Uganda has enrolled its first volunteer participants in a large trial to study whether two new vaccines offer protection against HIV.
The African-led PrEPVacc study will be testing two experimental combination vaccines on populations that are most at risk of getting infected with human immunodeficiency virus (HIV) to see whether the drugs provides any protection.
Ugandan scientists Wednesday launched the third phase of the HIV vaccine efficacy trials in the central district of Masaka, the Ministry of Health said.
The study is combining evaluation of experimental HIV vaccines and pre-exposure prophylaxis (PrEP) concurrently. PrEPVacc will test whether a new form of oral PrEP, TAF/FTC (Descovy) taken daily, is equivalent or more effective than TDF/FTC (Truvada) taken daily, in the context of the current PrEP availability situation at the five study sites in four countries: in Masaka, Uganda; Mbeya and Dar-es-Salaam, Tanzania; Maputo, Mozambique, and Durban, South Africa.
The two vaccines have been tested for safety in previous clinical trials in Africa, Europe, and the US. The study is being funded by the European and Developing Countries Clinical Trials Partnership, supported by the EU.
“PrEPVacc provides two great opportunities: first, for Africans to participate and lead in the first HIV prevention trial to test two ways to prevent HIV,” said Prof Pontiano Kaleebu, the PrEPVacc chief investigator. “Second, an opportunity to grow the capacity of African sites to do future trials themselves,” he said.
The five-year PrEPVacc project will run from January 2018 to March 2023. Preparation for the trial includes a registration cohort (an observational study), whose first participants were enrolled in July 2018. The first participants in the clinical trial enrolled in December 2020.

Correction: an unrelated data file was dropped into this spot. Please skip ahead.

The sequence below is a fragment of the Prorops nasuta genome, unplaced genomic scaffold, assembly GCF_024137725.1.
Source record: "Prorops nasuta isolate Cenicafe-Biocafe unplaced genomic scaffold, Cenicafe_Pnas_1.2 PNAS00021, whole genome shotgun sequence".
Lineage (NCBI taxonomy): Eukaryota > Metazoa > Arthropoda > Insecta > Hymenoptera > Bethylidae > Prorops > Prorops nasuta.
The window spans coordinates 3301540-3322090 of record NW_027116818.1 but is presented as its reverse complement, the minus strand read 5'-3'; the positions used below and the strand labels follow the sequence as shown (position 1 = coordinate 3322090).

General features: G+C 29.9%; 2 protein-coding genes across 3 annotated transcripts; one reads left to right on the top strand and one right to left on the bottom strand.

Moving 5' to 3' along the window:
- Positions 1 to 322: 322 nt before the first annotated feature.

According to the PrEpVacc website, PrEPVacc is seeking a minimum of 1,668 participants, men, and women aged 18-40 years.
Participants will be from the general and key populations who report behaviours that put them at increased risk of catching HIV. This may include female bar workers, commercial sex workers, fisherfolk, and men who have sex with men.
Studies have shown that PrEP using the daily anti-HIV medicine Truvada can provide near-perfect protection against HIV when taken carefully during periods of risk.
“In PrEPVacc we are testing Truvada PrEP against a new medicine, Descovy PrEP. Participants will be offered PrEP during the vaccine immunisation phase (from week 0 to 26 in order to prevent HIV. This will give the vaccines the best possible chance of working,” the scientists said.
Participants enrolled in PrEPVacc are however not obliged to take PrEP, but they will be encouraged to use it as an HIV prevention option, the scientists added.
“Among those that decline it, PrEPVacc researchers will try to find out what the barriers to acceptance are,” they noted.
In the PrEPVacc’s vaccine trial, two experimental combination vaccine regimens will be tested to ascertain whether they can provide any protection against HIV. One regimen combines DNA with a protein-based vaccine, and the other combines DNA, MVA, and a protein-based vaccine. Modified Vaccinia virus Ankara (MVA) is licensed as a third-generation vaccine against smallpox and serves as a potent vector system for development of new candidate vaccines against infectious diseases and cancer.